No matter whether you are a listed company or a private company, the most recent remuneration guidelines from the Investment Association are likely to affect your business in the future

No matter whether you are a listed company or a private company, the most recent remuneration guidelines from the Investment Association are likely to affect your business in the future

To paraphrase an old saying, “when the FTSE sneezes, the rest of the market catches a cold”.  Whilst the recent publication of the Investment Association’s Principles of Remuneration (“the Guidelines”) on 1 November is targeted initially at the largest listed companies, we have consistently seen practices and outlooks move into other listed and non-listed companies.

As a result, here are four particular points made by the IA which we think every business should be aware of going forwards.

  • LTIPs

The IA has indicated that alternatives to Long Term Incentive Plans (LTIPs) should now be actively considered.  This statement can be confusing as the IA is not suggesting that rewards based on long term performance should be stopped – it is rather that the default position for companies should not be to use “Nil/Nominal Cost” Options.

A discussion of the potential alternatives will be undertaken in a future article.  The key detail coming from this advice is the reiteration that any long-term plan for executives and key personnel should be aligned to the company’s strategy.  It is, therefore, acceptable to use a style of plan which is not common amongst peers or comparators if it would be the best type of structure for your business and is aligned to company strategy.

  • Pension Contributions

There is a strong and consistent message that senior executives should not receive higher pension percentages than the majority of their workforce.  No new Directors should be awarded pension contributions above this level (typically expressed as a percentage of salary) and any incumbent directors should have their percentage reduced down to the same level as the rest of the workforce by the end of 2022.

  • Remuneration Committee discretion and capping variable pay

Whilst the Guidelines acknowledge that the Remuneration Committee may need to exercise discretion at particular times, the indication and examples used are all in respect of using discretion to limit payments and it is clear that this is the expected direction of travel.

In particular, there is an encouragement to not pay any variable pay at all if there has been “an exceptional negative event” (such as a significant health and safety failure or a poor outcome for clients).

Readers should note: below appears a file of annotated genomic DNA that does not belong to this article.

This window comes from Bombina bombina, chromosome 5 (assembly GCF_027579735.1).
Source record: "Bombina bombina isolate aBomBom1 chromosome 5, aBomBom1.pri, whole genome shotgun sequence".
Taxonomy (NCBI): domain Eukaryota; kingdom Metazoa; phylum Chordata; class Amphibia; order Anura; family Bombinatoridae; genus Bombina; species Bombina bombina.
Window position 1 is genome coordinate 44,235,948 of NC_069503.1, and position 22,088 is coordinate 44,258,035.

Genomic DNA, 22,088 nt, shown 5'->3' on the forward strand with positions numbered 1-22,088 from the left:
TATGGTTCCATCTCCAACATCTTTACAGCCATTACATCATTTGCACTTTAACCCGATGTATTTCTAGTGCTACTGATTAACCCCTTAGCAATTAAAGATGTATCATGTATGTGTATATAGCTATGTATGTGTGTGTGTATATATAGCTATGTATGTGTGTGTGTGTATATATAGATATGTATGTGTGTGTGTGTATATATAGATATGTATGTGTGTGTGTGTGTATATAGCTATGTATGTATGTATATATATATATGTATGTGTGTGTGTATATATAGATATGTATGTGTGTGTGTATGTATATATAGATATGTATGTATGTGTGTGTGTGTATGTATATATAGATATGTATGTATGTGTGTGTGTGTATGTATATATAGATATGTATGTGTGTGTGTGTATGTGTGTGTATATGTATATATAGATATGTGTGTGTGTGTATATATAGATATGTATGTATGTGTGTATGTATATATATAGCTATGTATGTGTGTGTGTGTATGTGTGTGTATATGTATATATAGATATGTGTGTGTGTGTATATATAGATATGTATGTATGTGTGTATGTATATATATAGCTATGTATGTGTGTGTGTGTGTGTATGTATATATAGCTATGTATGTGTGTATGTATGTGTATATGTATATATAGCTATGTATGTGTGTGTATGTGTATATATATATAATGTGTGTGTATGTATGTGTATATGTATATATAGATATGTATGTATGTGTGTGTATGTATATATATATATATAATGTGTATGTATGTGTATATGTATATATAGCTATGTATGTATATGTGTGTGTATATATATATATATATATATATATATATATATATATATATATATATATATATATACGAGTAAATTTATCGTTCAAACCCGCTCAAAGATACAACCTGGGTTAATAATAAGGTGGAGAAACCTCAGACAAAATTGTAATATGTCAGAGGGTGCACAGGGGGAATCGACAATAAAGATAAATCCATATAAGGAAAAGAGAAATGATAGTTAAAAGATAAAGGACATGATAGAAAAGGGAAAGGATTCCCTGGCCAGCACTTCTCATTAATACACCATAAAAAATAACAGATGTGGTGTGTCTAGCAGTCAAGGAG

There is also a suggestion that variable pay should be capped at a maximum – to be set for each Company by its own Remuneration Committee.

  • Notice Periods

Payments to exiting Directors should be limited to what is in the contract (i.e. no “ex-gratia” payments) and be limited to salary, pension and benefits already in the contract.  Where bonuses are due, these should only be paid if the individual is a “Good Leaver” and the Remuneration Committee should state on what basis this definition is made.

Only time will tell if these new approaches will flow down to the rest of the market as a trickle or a surge. However, the continued tone is one of greater restraint over executive pay.

For further information or to discuss any questions you may have, please contact Stuart James.

MM&K has published its 2019 Survey Report on Compensation in the UK and European Private Equity and Venture Capital Fund Management industry

MM&K has published its 2019 Survey Report on Compensation in the UK and European Private Equity and Venture Capital Fund Management industry.

Nigel Mills reflects on some of the key findings in the Report which supports the hypothesis that this sector is in boom times.

On 14th October MM&K published its 2019 European Private Equity and Venture Capital Compensation Report. The Report is derived from the Survey that we conducted in the year into pay and incentive practices in the European PE and VC fund management industries. This is the 25th consecutive year that we have conducted a survey of this kind. This year we collected data from 44 different European PE and VC fund management firms who provided us with data on 1,700 incumbents.